The new approach makes use of the Timer1 library, and I find it far less understandable than the original code that I posted. Even though this new code is annotated, I really can’t make sense out of it.

As far as I can tell, this is what the code does:

  1. The Timer1 interrupt runs every 65 us, triggering the dim_check function to run
  2. attachinterrupt runs every 8333 us (since it runs every time the voltage rises through zero, and I have 60 Hz lines), and calls the zero_cross_detect function
  3. The zero_cross_detect function sets zero_cross = true, i = 0, and turns the triac off
  4. The dim_check function checks if a zero crossing event occurred, and if it does, it checks if i > dim, and if it is, it turns the triac on, sets i = 0, then sets zero_cross = false. If i < dim, i increases by 1.
  5. The main loop cycles the value of i between 0 and 128 in increments of 1, with an 18 us delay between increments.

While this code works perfectly, I really don’t understand it. Here are a few specific questions

  1. In dim_check, I keep checking if i >= dim. If it isn’t, then i becomes i=i+1. However, dim is constantly changing as well; every 18 us it becomes bigger or smaller by 1. I don’t see what the point of this is, or how it works. Any explanation of what is happening here would be really appreciated.
  2. Why is there an 18 us delay in the main loop?
  3. Overall, how can I use this code to control the dimming level of my light? In the original code that i posted, it was very obvious how to change the dimming level (simply by changing the delay time in the attachinterrupt routine). However, if for example I wanted to always have a medium level of dimming, how would I accomplish this using the new code?

As always, I really appreciate any help in deciphering this code.

Thanks!

Dustin

#include  <TimerOne.h>          // Avaiable from <a href="http://www.arduino.cc/playground/Code/Timer1" rel="nofollow"> <a href="http://www.arduino.cc/playground/Code/Timer1" rel="nofollow"> http://www.arduino.cc/cgi-bin/yabb2/YaBB.pl?num=1...</a>

volatile int i=0;               // Variable to use as a counter
volatile boolean zero_cross=0;  // Boolean to store a "switch" to tell us if we have crossed zero
int AC_pin = 3;                // Output to Opto Triac
int dim = 0;                    // Dimming level (0-128)  0 = on, 128 = 0ff
int inc=1;                      // counting up or down, 1=up, -1=down

int freqStep = 65;    // This is the delay-per-brightness step in microseconds.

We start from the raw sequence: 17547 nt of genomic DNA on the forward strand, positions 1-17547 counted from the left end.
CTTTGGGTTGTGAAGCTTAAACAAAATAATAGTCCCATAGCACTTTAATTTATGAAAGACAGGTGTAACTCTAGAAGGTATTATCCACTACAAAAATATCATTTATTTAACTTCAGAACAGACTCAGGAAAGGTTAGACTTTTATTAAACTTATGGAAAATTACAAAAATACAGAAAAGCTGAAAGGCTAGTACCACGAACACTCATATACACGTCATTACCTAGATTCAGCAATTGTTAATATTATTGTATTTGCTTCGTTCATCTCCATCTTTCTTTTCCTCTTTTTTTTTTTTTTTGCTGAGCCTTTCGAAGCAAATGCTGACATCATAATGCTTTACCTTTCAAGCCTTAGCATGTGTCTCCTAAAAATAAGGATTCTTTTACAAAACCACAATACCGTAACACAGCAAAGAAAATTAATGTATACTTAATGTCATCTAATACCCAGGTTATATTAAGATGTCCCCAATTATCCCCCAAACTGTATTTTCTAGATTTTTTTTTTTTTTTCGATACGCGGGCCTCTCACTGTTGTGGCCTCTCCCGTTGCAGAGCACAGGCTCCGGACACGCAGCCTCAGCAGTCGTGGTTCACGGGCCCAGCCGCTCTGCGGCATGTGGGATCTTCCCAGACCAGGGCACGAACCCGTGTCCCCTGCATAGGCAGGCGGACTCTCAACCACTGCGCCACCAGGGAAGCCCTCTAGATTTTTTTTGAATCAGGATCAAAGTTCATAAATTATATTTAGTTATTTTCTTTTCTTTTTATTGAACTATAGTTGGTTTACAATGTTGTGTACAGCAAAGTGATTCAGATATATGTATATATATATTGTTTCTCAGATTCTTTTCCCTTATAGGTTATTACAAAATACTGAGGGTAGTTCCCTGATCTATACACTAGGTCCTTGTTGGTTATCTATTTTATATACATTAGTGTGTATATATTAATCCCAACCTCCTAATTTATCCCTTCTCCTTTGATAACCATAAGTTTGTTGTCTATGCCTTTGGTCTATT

// For 60 Hz it should be 65
// It is calculated based on the frequency of your voltage supply (50Hz or 60Hz)
// and the number of brightness steps you want. 
// 
// Realize that there are 2 zerocrossing per cycle. This means
// zero crossing happens at 120Hz for a 60Hz supply or 100Hz for a 50Hz supply. 

// To calculate freqStep divide the length of one full half-wave of the power
// cycle (in microseconds) by the number of brightness steps. 
//
// (120 Hz=8333uS) / 128 brightness steps = 65 uS / brightness step
// (100Hz=10000uS) / 128 steps = 75uS/step

void setup() 
{                                                   // Begin setup
  pinMode(AC_pin, OUTPUT);                          // Set the Triac pin as output
  attachInterrupt(0, zero_cross_detect, RISING);    // Attach an Interupt to Pin 2 (interupt 0) for Zero Cross Detection
  Timer1.initialize(freqStep);                      // Initialize TimerOne library for the freq we need
  Timer1.attachInterrupt(dim_check, freqStep);      
  // Use the TimerOne Library to attach an interrupt
  // to the function we use to check to see if it is 
  // the right time to fire the triac.  This function 
  // will now run every freqStep in microseconds.                                            
}

void zero_cross_detect() {    
  zero_cross = true;               // set the boolean to true to tell our dimming function that a zero cross has occured
  i=0;
  digitalWrite(AC_pin, LOW);       // turn off TRIAC (and AC)
}                                 

// Turn on the TRIAC at the appropriate time
void dim_check() {                   
  if(zero_cross == true) {              
    if(i>=dim) {                     
      digitalWrite(AC_pin, HIGH); // turn on light       
      i=0;  // reset time step counter                         
      zero_cross = false; //reset zero cross detection
    } 
    else {
      i++; // increment time step counter                     
    }                                
  }                                  
}                                   

void loop() {                        
  dim+=inc;
  if((dim>=128) || (dim<=0))
    inc*=-1;
  delay(18);
}